Covering Africa in The Hague


Non-profit organisations are increasingly filling the growing gap in watchdog journalism, one created in large part because many a traditional news outlet is keeping its reporters on an increasingly short leash, doling out only paltry resources for investigative journalism.

The Institute for War & Peace Reporting, for example, has been covering the International Criminal Tribunal for the former Yugoslavia since it began. On many days, IWPR staff say, they are the only reporters present at the tribunal.

The IWPR began as a media development charity with its origins in reporting the 1991 crimes against humanity throughout the Balkans.

On 2 April, it celebrated its new Dutch branch in the statehouse of The Hague. The IWPR now consists of four separate non-profits, in the United States, London and South Africa.

The five employees in the Dutch office, which has been operational in the Hague for more than a year but only recently formalized its status as a Dutch non-profit, spend most of their time on a two-year project in Africa involving the International Criminal Court.

The Rome Statute, to which 100 states are a party, was ratified in 2002. It’s roots lie both in the ICTY and ICTR as well as the Nuremberg Trials which followed the Second World War.

The Dutch-based reporting project involving the ICC, the Southern Africa Good Governance and Media Development Programme, focuses on international justice issues, related to ICC activities. In February, for example, IWPR reporter Katy Glassborow, who is based in the Hague, reported about legal questions surrounding the case of an ICC detainee who was previously acquitted by Congolese courts.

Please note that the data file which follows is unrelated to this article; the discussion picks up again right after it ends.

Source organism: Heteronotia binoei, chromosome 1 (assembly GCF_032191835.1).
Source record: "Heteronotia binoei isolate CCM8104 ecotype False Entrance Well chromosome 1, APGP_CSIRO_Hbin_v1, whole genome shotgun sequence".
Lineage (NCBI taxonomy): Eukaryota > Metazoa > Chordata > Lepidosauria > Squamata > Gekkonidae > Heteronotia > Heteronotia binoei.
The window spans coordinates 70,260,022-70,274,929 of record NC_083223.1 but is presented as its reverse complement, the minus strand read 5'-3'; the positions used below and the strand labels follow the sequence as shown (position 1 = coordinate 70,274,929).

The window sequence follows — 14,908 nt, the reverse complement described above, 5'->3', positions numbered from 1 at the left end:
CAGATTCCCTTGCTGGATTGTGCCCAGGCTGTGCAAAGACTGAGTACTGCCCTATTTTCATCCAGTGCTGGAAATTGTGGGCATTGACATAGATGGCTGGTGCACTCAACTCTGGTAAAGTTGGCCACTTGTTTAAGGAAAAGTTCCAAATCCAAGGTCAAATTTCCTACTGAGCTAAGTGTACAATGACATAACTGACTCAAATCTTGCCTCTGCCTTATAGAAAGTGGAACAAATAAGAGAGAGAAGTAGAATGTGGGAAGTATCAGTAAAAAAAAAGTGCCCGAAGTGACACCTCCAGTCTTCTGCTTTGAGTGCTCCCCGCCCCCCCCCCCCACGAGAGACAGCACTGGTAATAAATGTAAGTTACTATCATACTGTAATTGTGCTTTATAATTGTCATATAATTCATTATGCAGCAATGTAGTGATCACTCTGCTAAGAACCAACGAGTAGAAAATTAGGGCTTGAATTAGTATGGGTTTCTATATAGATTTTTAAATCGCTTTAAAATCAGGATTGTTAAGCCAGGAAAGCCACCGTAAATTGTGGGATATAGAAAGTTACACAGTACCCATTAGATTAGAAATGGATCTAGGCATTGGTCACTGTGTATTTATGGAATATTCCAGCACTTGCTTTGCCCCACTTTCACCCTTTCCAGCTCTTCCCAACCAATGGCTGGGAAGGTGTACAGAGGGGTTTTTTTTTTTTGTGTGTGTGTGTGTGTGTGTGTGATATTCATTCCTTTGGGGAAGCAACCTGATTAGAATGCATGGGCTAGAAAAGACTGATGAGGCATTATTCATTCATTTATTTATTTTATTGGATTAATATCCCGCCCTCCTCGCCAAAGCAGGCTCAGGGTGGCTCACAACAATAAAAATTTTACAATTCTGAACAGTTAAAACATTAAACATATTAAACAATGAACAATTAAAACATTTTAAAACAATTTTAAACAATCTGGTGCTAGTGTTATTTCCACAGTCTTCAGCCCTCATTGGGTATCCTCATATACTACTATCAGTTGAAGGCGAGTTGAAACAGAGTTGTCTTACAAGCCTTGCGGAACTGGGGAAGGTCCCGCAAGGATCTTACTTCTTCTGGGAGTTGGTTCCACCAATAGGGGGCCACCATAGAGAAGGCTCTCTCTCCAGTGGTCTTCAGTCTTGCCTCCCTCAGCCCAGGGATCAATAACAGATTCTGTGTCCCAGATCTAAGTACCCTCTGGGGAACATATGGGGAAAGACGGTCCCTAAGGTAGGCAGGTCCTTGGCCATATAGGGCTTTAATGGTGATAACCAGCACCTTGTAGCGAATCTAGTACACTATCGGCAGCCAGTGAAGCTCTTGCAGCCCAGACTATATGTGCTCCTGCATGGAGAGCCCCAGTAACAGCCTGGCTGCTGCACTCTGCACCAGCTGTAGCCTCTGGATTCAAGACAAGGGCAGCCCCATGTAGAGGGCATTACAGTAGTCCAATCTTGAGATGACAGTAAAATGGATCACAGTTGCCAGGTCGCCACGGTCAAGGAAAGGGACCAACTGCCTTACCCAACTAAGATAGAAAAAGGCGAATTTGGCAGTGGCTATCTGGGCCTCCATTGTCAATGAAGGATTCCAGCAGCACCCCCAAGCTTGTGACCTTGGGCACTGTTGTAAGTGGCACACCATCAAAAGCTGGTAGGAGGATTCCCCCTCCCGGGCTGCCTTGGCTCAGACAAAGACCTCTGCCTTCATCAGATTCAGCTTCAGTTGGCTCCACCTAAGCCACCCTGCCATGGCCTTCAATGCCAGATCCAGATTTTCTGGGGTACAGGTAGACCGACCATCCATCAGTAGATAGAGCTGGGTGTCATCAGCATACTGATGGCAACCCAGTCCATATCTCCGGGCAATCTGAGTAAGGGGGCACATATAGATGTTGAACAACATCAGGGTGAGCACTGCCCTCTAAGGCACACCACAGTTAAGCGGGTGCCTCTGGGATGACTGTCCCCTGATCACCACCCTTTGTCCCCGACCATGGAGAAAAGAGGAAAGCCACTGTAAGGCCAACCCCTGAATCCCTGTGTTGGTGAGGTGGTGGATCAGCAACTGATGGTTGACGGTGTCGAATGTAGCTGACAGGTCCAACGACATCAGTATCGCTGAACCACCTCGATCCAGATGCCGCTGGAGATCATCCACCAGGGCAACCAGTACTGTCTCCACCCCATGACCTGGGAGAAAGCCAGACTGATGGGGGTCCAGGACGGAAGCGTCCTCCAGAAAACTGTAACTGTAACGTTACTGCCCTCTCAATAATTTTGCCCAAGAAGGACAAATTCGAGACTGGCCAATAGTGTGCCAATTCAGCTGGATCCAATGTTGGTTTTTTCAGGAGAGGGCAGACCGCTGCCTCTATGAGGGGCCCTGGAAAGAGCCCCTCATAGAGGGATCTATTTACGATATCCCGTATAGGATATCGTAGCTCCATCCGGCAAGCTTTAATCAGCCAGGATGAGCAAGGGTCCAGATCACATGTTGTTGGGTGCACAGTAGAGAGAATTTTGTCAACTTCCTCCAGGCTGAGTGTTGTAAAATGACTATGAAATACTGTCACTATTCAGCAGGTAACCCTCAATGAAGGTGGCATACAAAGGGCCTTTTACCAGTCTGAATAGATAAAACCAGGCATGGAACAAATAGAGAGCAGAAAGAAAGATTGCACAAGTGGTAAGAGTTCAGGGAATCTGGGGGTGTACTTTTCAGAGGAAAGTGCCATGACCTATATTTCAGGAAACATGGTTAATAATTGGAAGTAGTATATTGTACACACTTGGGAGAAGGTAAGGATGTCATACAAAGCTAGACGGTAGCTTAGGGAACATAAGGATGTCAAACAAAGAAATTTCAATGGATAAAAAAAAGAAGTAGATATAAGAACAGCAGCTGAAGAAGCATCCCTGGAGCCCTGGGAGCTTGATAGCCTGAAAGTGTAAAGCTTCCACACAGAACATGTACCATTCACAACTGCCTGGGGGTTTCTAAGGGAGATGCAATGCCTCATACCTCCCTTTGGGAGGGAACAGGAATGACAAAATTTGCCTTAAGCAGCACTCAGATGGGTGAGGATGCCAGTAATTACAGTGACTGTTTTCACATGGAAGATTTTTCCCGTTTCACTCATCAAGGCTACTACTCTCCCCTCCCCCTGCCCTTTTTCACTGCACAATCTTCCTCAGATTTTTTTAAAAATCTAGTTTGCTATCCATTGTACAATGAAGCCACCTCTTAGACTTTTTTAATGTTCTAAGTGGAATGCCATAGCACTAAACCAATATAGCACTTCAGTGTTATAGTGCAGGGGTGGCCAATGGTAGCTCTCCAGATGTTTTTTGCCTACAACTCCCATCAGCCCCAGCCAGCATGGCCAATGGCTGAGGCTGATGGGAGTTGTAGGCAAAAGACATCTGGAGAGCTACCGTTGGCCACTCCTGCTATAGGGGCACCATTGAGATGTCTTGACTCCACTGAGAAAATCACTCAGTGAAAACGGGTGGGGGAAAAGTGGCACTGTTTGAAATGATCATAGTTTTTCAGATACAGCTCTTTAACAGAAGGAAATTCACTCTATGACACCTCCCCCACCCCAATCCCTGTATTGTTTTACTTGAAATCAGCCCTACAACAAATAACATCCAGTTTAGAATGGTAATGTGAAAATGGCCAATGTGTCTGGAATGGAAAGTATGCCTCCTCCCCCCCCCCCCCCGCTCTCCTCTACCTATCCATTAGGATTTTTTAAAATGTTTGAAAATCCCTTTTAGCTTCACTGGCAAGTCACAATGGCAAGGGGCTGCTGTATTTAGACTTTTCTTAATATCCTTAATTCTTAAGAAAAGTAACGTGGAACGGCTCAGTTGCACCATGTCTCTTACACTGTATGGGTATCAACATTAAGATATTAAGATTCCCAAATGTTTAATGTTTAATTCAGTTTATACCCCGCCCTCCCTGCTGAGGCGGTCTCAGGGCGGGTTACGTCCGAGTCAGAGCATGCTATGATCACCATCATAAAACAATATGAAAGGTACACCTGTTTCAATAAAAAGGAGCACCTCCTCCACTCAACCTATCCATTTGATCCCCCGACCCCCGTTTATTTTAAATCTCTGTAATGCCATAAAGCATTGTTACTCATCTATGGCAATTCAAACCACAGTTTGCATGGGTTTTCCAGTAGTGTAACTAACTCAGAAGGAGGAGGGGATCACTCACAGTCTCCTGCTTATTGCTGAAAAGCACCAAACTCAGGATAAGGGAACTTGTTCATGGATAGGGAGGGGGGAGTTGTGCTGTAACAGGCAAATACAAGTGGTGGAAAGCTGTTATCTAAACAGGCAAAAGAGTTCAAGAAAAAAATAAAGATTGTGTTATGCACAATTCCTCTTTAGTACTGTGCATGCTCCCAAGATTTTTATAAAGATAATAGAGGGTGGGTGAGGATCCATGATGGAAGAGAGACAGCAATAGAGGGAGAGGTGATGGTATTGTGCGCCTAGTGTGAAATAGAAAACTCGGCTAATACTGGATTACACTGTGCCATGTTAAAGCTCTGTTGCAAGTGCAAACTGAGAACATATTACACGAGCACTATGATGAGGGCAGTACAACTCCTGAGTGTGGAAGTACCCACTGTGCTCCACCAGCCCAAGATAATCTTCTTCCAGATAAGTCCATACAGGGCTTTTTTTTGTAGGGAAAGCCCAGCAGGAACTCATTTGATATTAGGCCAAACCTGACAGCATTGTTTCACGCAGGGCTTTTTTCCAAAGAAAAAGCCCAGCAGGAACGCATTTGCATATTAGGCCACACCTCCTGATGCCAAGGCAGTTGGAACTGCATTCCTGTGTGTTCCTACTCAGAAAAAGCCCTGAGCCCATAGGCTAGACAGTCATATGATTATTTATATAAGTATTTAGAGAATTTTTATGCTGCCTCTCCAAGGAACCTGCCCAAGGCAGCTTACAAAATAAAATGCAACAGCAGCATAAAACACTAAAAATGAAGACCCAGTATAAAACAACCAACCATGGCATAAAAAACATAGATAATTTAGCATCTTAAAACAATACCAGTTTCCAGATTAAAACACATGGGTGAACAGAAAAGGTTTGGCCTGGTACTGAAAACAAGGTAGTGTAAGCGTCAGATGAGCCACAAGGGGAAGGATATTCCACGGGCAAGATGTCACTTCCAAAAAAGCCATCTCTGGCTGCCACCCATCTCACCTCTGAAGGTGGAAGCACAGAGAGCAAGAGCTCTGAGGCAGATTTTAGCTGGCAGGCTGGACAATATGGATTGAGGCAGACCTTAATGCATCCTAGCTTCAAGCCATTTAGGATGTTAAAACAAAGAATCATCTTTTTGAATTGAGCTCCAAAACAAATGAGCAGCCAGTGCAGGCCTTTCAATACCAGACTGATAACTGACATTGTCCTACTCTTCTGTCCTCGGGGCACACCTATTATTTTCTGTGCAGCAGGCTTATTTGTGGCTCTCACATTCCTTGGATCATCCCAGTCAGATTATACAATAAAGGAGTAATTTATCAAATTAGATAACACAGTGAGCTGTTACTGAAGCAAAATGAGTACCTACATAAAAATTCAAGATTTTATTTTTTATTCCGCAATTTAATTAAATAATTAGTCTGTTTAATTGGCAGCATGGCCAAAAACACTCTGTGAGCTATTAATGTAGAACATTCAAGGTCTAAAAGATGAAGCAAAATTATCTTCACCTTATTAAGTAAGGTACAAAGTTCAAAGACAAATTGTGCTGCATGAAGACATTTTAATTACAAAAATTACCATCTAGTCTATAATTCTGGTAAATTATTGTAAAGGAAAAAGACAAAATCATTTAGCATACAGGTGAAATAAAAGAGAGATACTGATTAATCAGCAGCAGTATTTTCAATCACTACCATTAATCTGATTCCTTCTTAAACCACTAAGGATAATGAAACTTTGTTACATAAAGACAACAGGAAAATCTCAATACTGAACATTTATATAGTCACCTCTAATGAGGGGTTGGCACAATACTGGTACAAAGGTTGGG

IWPR reporters work from The Hague and in the field, which is in this case Africa. Glassborow’s colleague Lisa Clifford is presently organising trainings for mid-career journalists in the Congo and Sudan.

There are various challenges, language among them.

In Sudan, Clifford said, the IWPR has to tread particularly lightly – if they can get visas, which is an ongoing struggle – and train reporters on the basics of court reporting. Delving into procedures and the workings of the ICC, as is done at other trainings, would be dangerous in Sudan, Clifford said, because the ICC is not especially a popular topic.

Training journalists on how to report about the ICC has gone hand in hand with working in appropriate media. The IWPR has found that the best medium for reaching Africans is radio, Clifford said, so training is done in large part for radio. To that end, part of the IWPR’s Dutch-based efforts will include possible partnership with Radio Netherlands.

The Dutch office also works to help African journalists come to The Hague for “internships” of various lengths. They recently hosted a Ugandan journalist for three months, Clifford said.

She and Glassborow, both English, have backgrounds in reporting for traditional media outlets, like the BBC. The IWPR’s credibility seems to stem in large part from its journalistic approach to ethical research and reporting.

The IWPR quotes prominent Pulitzer Prize-winning author Samantha Power recognizing the growing importance of sound non-profit reporting on the “about” section of its website.

“The IWPR fills a critical gap by helping local journalists to focus on human rights and justice issues,” Power said. “In the process, it contributes to democratic transitions, and demonstrates that the best war reporting is not about military conflict, but human consequences”